It may be darker out, and the days may be shorter, but don’t be fooled. Winter is a great time to go on a family hike.
It’s a beautiful time of year to explore how the wet weather transforms different habitats. By this time of year, it’s all about the mighty evergreen. This winter time invites the urge to collect pine cone for crafting, jump in muddle puddles, and indulge in a post-hike hot chocolate & cookie break.
Kids also tend to feel cooped up this time of year. As much as we wish it weren’t so, they also feel our end-of-year stress. Thus hiking as a family helps everyone feel a little more calm, and helps kids get their wiggles out.
Here are a few reminders about hiking with kids in the winter to help you out:
One of the big challenges of Thanksgiving is the added stresses that the holiday brings. Between the planning, eating, travel, the extended family get togethers, the entire week can be quite taxing!
That’s why our family has a tradition of going for a family hike during the break.
Nature does the body, mind, and soul a lot of good.
Getting outdoors is one of the most effective ways to easy stress and anxiety. Plus, a walk can aid digestion after that big meal, and can help kids stuck indoors during mealtime get their wiggles out.
This time of year is also a great time to enjoy the last of fall colors before we transition more fully into winter.
Want to get outdoors during your Thanksgiving break but your not sure where to go? Here are some ideas to help you out.
Have you been thinking about getting a trail packet for your kid but can't decide which one to get? How about turning your family hike into a bigger adventure? In this post, we share some fun ways to make the most out our Super Nature Adventures packets and trail selections.
Fall often seems to be the busiest time of year. The shorter days seem to quicken the pace of life, as do impending holidays, and the realization that soon we'll all be bundled up in coats and boots again. It’s easy to get trapped into a cycle of rush, rush, rush and forget how important down time with family is during times of transition.
This week marks our one year anniversary since we launched Super Nature Adventures. We want to take this moment to say thank you! When we came up with the idea for Super Nature Adventures, we had no idea if our particular vision for kids’ nature materials would resonate.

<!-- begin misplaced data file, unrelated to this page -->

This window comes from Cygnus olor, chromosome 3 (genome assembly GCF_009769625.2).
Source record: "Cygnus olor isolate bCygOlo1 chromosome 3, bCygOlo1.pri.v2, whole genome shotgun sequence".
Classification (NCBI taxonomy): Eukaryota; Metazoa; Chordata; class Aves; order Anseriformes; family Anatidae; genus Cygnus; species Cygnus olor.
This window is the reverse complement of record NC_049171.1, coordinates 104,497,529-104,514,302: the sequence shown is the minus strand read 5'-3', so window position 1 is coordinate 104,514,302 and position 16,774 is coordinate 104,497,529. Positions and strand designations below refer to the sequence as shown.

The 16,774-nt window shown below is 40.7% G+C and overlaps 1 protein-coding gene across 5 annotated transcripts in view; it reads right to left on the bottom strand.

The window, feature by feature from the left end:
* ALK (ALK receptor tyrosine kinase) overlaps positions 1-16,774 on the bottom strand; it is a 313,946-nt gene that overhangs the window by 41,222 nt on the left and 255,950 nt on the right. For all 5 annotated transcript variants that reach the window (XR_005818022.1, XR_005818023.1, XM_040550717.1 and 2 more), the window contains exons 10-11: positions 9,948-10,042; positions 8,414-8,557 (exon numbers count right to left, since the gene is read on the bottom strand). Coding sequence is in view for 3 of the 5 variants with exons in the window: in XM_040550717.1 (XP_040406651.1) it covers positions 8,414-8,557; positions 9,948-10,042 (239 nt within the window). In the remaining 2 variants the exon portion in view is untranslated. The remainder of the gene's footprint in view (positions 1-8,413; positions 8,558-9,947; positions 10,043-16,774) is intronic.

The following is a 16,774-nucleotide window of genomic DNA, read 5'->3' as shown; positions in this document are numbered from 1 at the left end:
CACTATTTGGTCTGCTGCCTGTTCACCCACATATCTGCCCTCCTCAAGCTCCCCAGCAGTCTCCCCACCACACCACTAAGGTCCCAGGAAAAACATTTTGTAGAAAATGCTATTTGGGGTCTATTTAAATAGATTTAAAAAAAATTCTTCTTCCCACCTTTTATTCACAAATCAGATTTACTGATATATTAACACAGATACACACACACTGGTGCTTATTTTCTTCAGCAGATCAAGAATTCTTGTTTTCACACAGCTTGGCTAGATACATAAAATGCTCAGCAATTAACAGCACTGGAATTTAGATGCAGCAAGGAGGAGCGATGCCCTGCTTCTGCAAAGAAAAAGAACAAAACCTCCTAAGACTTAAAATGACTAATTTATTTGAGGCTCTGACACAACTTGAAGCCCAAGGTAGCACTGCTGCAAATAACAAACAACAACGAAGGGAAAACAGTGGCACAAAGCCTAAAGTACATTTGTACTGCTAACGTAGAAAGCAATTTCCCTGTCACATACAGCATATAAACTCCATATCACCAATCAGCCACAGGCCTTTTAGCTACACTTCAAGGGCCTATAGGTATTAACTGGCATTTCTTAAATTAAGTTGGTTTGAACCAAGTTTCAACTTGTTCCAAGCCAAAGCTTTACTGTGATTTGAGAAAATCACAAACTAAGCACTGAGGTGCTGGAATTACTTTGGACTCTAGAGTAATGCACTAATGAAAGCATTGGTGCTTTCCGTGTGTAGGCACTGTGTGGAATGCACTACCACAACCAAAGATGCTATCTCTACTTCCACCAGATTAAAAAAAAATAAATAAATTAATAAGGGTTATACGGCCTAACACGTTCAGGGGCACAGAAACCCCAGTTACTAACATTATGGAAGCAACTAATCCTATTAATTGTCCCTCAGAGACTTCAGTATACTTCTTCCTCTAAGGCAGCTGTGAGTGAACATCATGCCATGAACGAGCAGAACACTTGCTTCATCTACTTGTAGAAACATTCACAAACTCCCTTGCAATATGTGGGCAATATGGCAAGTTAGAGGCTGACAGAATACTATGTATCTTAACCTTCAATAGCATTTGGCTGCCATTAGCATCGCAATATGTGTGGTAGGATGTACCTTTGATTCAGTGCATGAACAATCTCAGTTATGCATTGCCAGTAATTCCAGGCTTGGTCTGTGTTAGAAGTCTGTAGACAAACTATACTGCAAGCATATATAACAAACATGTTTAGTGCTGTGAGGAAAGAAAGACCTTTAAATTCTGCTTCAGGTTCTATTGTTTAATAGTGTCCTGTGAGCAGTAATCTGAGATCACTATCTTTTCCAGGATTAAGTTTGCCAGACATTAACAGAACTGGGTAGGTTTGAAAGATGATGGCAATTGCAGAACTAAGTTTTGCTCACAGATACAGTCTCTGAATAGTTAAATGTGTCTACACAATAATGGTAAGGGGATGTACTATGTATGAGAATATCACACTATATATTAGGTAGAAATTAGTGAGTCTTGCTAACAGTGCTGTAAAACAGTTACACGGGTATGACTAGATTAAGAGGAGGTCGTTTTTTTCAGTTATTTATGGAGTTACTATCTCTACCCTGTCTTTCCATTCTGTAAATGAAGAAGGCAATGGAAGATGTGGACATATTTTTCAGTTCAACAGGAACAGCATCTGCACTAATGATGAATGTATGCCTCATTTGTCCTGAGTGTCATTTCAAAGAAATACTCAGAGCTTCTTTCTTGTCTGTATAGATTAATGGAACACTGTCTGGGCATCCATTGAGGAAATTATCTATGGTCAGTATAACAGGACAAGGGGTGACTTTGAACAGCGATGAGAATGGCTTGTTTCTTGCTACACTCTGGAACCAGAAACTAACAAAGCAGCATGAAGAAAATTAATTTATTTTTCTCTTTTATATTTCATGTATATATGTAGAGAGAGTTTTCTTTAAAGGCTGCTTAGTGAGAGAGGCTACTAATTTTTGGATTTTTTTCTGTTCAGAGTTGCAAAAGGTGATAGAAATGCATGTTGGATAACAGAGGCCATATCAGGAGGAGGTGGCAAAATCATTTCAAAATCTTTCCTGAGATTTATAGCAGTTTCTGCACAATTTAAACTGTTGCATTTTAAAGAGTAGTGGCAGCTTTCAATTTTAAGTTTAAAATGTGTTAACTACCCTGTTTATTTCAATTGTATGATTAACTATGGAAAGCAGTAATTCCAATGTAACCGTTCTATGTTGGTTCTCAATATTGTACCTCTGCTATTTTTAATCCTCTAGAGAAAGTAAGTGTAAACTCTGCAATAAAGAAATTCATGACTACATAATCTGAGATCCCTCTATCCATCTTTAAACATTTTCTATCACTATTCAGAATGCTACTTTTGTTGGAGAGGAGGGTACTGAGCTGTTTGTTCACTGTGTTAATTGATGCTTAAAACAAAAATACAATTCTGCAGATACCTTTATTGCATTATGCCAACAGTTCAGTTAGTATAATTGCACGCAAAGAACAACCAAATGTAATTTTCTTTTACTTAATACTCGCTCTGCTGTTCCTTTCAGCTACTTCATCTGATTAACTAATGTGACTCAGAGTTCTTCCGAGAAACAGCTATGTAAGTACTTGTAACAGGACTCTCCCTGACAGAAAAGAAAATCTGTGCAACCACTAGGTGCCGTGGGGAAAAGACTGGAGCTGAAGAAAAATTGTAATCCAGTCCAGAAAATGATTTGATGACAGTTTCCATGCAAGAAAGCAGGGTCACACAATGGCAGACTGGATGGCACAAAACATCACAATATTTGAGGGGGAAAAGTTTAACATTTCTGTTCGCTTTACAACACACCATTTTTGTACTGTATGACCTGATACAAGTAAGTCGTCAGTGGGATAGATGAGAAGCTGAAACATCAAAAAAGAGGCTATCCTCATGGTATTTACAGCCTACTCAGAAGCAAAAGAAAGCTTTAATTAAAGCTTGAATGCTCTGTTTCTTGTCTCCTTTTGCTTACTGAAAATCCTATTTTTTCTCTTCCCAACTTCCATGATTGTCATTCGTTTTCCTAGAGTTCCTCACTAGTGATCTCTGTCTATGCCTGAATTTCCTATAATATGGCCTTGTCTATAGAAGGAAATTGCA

In an app-filled world of games and ironic memes, we felt like we were taking a bit of a risk in crafting tactile, hands-on materials that openly embraced that infectious sense wonder that kids have in the natural world, and the silly sense of humor that adults tend to be “too mature” to appreciate. It brings us so much joy to see kids connecting to nature through the materials we create.
We all know that Spring is a great time to see flowers, but that’s far from the only reason to get outdoors with your family this time of the year. Here are five other reasons Spring is a wonderful time of year for family outdoor adventures in the Pacific Northwest.
The Intimate Wonders of Spring Mushrooms
Foragers already know that spring is a great time for mushrooms. Just like in the Fall, the moist cooler temperatures help fungi thrive. Spring welcomes a few distinct kinds of fungi, most notably the much beloved morels, as well as many of the same mushrooms that are abundant in the Fall. And sometimes it's hard to remember, but soon enough we’ll be in the drier season, and even though fungi won’t completely disappear, the peak season of intimate wonders will have passed.
Ah, Snow Days! Love them or hate them, snow days are a part of life most winters here in the Pacific Northwest. Sometimes it can be hard to figure out what to do when snow hits, especially if the bad roads keep you from traveling.
In this post, we have 20 easy ways to pass the time on a snow with nature themed play...
...whether you live in a house of snow lovers or are wishing that spring would hurry up already. :)
GUEST POST NOTE: This week's blog post comes from guest author Michael Barton.
Recently my daughter spent some time with worms. Slithery, slimy, earthworms. It was a nature connection moment that made her day. But she also made the day for several worms, too. Moved from certain shriveling to refreshingly moist dirt, these worms lives, spent working the soil, would continue thanks to a curious young girl.
At 5, my daughter remains charmed by the simplest of things: getting up close to minibeasts (a British word for bugs!), climbing trees, jumping off of rocks or stumps, noticing when our resident hummingbirds zip across our yard toward the feeder, pointing out the hoard of crows that make their presence known in the evening - the list could go on.
In last week’s blog post, I shared some tips for navigating the challenges of hiking with kids. This week, I want to turn the attention to parents.
More specifically, I want to focus on those of us who have trouble finding time for hiking...
which is basically almost all of us!
Why do I say this? Because last year when we surveyed folks about their biggest family hiking challenges, most mentioned a lack of time as a major barrier.
Parents said they felt too busy, too stressed, or sometimes just too exhausted to figure out how to schedule in outdoor time.
What can you do to tackle this particular hurdle?
I decided to look to writer Gretchin Rubin's work on habits as I came up with some some tips:
Bryna R. Campbell